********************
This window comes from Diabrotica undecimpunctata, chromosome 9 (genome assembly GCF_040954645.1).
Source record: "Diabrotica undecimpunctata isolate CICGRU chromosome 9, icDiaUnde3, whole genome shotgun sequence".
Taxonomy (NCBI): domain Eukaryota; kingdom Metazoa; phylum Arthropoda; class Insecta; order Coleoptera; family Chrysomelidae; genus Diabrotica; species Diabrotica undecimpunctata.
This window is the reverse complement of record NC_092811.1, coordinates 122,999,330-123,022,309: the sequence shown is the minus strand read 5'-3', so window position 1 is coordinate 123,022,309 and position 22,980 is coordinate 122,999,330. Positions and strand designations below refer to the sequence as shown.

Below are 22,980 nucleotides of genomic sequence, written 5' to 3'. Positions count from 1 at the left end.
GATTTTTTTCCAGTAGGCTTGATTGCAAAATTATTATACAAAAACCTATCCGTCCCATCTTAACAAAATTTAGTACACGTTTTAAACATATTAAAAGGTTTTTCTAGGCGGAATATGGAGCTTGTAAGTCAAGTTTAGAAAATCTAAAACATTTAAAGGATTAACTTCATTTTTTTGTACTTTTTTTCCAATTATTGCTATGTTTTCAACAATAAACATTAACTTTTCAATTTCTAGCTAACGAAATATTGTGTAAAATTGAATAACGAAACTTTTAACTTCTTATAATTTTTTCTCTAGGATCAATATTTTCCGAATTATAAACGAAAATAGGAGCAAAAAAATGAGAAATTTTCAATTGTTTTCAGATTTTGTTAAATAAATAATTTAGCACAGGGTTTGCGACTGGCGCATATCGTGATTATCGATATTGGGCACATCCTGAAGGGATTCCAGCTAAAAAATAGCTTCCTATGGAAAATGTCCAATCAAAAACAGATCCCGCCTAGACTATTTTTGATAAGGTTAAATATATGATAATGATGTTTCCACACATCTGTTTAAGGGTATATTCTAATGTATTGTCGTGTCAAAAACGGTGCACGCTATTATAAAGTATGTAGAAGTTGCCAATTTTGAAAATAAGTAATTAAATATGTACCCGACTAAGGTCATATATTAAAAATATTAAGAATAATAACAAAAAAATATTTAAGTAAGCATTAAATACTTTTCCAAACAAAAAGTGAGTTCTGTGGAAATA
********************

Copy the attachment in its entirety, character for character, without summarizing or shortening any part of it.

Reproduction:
This window comes from Diabrotica undecimpunctata, chromosome 9 (genome assembly GCF_040954645.1).
Source record: "Diabrotica undecimpunctata isolate CICGRU chromosome 9, icDiaUnde3, whole genome shotgun sequence".
Taxonomy (NCBI): domain Eukaryota; kingdom Metazoa; phylum Arthropoda; class Insecta; order Coleoptera; family Chrysomelidae; genus Diabrotica; species Diabrotica undecimpunctata.
This window is the reverse complement of record NC_092811.1, coordinates 122,999,330-123,022,309: the sequence shown is the minus strand read 5'-3', so window position 1 is coordinate 123,022,309 and position 22,980 is coordinate 122,999,330. Positions and strand designations below refer to the sequence as shown.

Below are 22,980 nucleotides of genomic sequence, written 5' to 3'. Positions count from 1 at the left end.
GATTTTTTTCCAGTAGGCTTGATTGCAAAATTATTATACAAAAACCTATCCGTCCCATCTTAACAAAATTTAGTACACGTTTTAAACATATTAAAAGGTTTTTCTAGGCGGAATATGGAGCTTGTAAGTCAAGTTTAGAAAATCTAAAACATTTAAAGGATTAACTTCATTTTTTTGTACTTTTTTTCCAATTATTGCTATGTTTTCAACAATAAACATTAACTTTTCAATTTCTAGCTAACGAAATATTGTGTAAAATTGAATAACGAAACTTTTAACTTCTTATAATTTTTTCTCTAGGATCAATATTTTCCGAATTATAAACGAAAATAGGAGCAAAAAAATGAGAAATTTTCAATTGTTTTCAGATTTTGTTAAATAAATAATTTAGCACAGGGTTTGCGACTGGCGCATATCGTGATTATCGATATTGGGCACATCCTGAAGGGATTCCAGCTAAAAAATAGCTTCCTATGGAAAATGTCCAATCAAAAACAGATCCCGCCTAGACTATTTTTGATAAGGTTAAATATATGATAATGATGTTTCCACACATCTGTTTAAGGGTATATTCTAATGTATTGTCGTGTCAAAAACGGTGCACGCTATTATAAAGTATGTAGAAGTTGCCAATTTTGAAAATAAGTAATTAAATATGTACCCGACTAAGGTCATATATTAAAAATATTAAGAATAATAACAAAAAAATATTTAAGTAAGCATTAAATACTTTTCCAAACAAAAAGTGAGTTCTGTGGAAATA